In the fiscal session earlier this year, the General Assembly and Hutchinson authorized a general revenue budget of $6.02 billion for fiscal 2023 -- up by $175.1 million from fiscal 2022's general revenue budget, with most of the increases going to public schools and human services programs.

"We have to understand inflation is real and keep the budget as responsible as possible without harming the services we want to provide," said state Sen. Bart Hester, R-Cave Springs, who is in line to be the Senate president pro tempore from 2023-2025.

The budgets for education, human services and correctional programs will be key issues during the budget hearings, he said.

"We have got to build bigger prisons to keep the bad guys locked up," and the state's plan to expand a prison is a good first step, Hester said.

State Rep. Lane Jean, R-Magnolia, who is co-chairman of the Joint Budget Committee, said teacher pay raises also will be a major discussion course during budget hearings.

Sen. Jonathan Dismang, R-Searcy, who is the other co-chairman of the Joint Budget Committee, said the state's aim is to keep the state's budget growth below the inflation rate, "but where we need to fund and how to maintain state services, I don't know the numbers at this point."

Hutchinson said in a letter dated June 9 to his department secretaries and directors that by "continuing my vision of transforming the way we operate and improving our tax competitiveness, we will further my goal of growing the private sector faster than the public sector."

"It is important to propose a balanced budget to the next governor that limits public spending, while providing necessary and critical services to the citizens of Arkansas," the governor wrote in his letter.

"The new administration takes office in January and may establish its own funding priorities," Hutchinson said. Thus, he said, "with limited exceptions, I plan to submit a flat base level budget or less to the Legislature that will only include a continuation of the previously authorized two percent [2%] salary adjustment and performance pay increases, [Employee Benefits Division] increases, along with career service payments for state employees for the next biennium."

Asked if there is a particular numerical goal in terms of limiting the proposed state general revenue budget for fiscal 2024 and fiscal 2025 despite the high inflation rate and labor market pressures, Hutchinson said Friday in a written statement that "I expect the agencies' existing budget to absorb inflationary costs but there will have to be some exceptions that relate to health care needs, education and public safety."

Asked if he is factoring any tax cuts into his proposed fiscal year 2024 and 2025 general revenue budgets, the governor replied, "Not at this time."

Hutchinson said his proposed general revenue budgets for fiscal 2024 and fiscal 2025 won't be completed until Nov. 10, "which is the time required by law for the budget to be submitted."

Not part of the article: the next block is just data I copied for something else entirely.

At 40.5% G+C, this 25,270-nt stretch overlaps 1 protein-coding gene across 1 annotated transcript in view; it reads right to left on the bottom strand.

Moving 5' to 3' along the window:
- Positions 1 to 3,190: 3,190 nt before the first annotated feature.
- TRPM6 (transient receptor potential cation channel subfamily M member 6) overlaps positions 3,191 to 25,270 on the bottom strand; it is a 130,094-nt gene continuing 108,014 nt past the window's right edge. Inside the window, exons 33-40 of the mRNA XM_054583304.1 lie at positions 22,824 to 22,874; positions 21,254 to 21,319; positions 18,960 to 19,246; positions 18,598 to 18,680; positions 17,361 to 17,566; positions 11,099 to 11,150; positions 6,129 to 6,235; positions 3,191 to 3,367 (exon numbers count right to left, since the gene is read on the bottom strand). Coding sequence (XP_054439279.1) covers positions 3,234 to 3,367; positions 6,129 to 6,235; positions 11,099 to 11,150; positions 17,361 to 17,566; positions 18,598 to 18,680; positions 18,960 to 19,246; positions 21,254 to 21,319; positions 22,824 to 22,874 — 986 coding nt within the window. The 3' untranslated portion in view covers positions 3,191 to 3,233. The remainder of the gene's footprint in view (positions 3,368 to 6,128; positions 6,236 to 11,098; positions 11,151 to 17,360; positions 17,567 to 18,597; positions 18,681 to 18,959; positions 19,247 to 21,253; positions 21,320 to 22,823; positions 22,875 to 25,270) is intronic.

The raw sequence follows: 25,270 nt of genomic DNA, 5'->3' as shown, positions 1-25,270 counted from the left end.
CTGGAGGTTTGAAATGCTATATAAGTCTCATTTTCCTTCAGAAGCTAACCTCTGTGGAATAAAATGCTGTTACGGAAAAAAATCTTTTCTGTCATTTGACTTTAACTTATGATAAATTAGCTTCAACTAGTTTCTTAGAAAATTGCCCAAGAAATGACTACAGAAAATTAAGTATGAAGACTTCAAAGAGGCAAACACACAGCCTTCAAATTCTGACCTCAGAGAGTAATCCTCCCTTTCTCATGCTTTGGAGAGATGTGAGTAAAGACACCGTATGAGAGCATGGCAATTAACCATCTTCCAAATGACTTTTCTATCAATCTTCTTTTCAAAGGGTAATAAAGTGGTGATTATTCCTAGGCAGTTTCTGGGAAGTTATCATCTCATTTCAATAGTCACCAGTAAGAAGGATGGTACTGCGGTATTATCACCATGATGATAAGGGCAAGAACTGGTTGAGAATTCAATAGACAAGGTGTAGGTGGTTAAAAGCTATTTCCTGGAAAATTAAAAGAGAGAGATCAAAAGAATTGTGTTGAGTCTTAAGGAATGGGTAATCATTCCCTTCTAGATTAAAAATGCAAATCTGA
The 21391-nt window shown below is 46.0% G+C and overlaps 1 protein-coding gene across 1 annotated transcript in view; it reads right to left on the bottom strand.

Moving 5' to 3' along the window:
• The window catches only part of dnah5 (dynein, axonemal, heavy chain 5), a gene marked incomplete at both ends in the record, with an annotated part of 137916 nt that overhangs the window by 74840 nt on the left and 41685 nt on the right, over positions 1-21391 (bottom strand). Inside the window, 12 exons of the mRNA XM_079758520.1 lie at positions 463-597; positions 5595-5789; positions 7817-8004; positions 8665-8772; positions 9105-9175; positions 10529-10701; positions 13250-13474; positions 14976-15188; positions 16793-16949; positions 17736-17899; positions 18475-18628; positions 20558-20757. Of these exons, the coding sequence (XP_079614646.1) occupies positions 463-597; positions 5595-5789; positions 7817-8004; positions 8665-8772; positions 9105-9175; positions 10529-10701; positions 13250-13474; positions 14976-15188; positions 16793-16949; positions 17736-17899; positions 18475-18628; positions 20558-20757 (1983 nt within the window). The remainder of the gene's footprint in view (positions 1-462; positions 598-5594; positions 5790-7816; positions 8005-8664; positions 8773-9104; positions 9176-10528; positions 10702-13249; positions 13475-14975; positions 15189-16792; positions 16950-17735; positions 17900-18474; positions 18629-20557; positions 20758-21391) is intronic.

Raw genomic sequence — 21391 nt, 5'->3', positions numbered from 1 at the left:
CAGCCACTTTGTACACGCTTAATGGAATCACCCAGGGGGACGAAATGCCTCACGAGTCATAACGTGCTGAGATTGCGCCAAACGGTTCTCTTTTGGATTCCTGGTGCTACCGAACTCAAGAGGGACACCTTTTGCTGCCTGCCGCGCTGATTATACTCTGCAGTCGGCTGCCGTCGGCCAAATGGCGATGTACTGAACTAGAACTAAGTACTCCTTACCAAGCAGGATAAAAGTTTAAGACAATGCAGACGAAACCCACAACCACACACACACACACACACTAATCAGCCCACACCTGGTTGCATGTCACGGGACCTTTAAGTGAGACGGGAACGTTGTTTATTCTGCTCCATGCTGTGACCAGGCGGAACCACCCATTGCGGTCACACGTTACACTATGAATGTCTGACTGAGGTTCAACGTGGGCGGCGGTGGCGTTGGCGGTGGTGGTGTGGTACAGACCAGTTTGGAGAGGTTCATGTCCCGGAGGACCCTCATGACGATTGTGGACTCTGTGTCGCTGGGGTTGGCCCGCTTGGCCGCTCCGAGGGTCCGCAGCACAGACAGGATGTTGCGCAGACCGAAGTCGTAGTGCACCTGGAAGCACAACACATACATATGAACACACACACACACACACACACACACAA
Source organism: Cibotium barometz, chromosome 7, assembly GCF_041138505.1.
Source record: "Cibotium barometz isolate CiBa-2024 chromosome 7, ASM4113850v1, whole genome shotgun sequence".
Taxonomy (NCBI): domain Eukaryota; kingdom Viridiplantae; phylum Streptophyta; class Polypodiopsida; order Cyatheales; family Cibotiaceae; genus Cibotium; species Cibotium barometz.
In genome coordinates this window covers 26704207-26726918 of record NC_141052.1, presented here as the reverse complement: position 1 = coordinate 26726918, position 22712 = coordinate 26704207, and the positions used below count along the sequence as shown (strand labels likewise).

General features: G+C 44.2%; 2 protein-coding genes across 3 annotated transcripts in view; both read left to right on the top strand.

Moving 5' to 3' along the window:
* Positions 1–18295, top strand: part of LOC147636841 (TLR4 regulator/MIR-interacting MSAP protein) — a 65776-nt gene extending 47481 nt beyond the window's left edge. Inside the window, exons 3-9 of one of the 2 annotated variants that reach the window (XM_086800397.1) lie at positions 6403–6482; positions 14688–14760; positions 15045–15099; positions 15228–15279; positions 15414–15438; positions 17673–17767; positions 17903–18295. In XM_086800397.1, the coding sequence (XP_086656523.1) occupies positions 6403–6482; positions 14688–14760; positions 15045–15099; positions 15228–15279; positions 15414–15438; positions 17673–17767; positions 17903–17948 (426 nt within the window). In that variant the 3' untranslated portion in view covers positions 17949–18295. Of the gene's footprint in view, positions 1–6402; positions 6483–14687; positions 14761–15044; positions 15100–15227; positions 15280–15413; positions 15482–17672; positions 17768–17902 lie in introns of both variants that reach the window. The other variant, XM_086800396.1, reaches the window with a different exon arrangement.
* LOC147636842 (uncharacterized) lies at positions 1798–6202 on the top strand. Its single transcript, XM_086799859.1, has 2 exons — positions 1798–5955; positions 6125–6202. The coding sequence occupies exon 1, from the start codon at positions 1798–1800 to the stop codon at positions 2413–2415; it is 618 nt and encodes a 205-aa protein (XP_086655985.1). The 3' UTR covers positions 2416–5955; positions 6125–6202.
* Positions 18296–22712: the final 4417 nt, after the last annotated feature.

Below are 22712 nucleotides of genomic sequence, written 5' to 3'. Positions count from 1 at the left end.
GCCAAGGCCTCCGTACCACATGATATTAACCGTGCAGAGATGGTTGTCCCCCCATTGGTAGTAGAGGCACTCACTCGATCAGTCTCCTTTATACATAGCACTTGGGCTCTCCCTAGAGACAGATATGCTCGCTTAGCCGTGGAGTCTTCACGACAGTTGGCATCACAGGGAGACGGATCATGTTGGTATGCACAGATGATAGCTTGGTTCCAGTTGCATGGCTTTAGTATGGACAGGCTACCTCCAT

Office of Personnel Management officials have drafted an overhaul of the state's pay plan that is projected to cost about $41 million a year in general revenue and cover about 22,400 executive branch employees.

"The draft pay plan will allow state government to pay employees more comparable to the private sector and will keep pace with inflation rates," Hutchinson said. "The plan will be financed through existing agency budgets and supplemented by the allocated amount in the pay plan."

State government last overhauled its pay plan in 2017. That pay plan was projected to cover 25,000 full-time state workers and cost about $57 million to implement in fiscal 2018, including about $24 million from general revenue, with the remainder coming from other state government revenue sources.

The pay plan adjustment is needed because it will have been six years since the last pay plan and there is high employer demand in an extremely competitive labor market and inflation, according to an Office of Personnel Management summary of the draft pay plan obtained under the Arkansas Freedom of Information Act.

The Office of Personnel Management said it reviewed labor market data for 140 benchmark classifications representing a broad spectrum of employees, jobs and departments and current pay grade ranges are about 20% below the current labor market rate. The draft pay plan would "move to near labor market rate" and "provide for limited seniority adjustments," the records show.


The Finance Department's latest general revenue forecast on May 18 projected a $914 million general revenue surplus at the end of fiscal 2023 on June 30.

That was before the Legislature and Hutchinson in the Aug. 9-11 special session enacted a four-pronged tax cut package that the finance department projected would reduce state general revenue by $500.1 million in fiscal 2023, by $166.6 million more in fiscal 2024, by $69.5 million more in fiscal 2025, by $18.4 million more in fiscal 2026 and by $8.4 million more in fiscal 2027.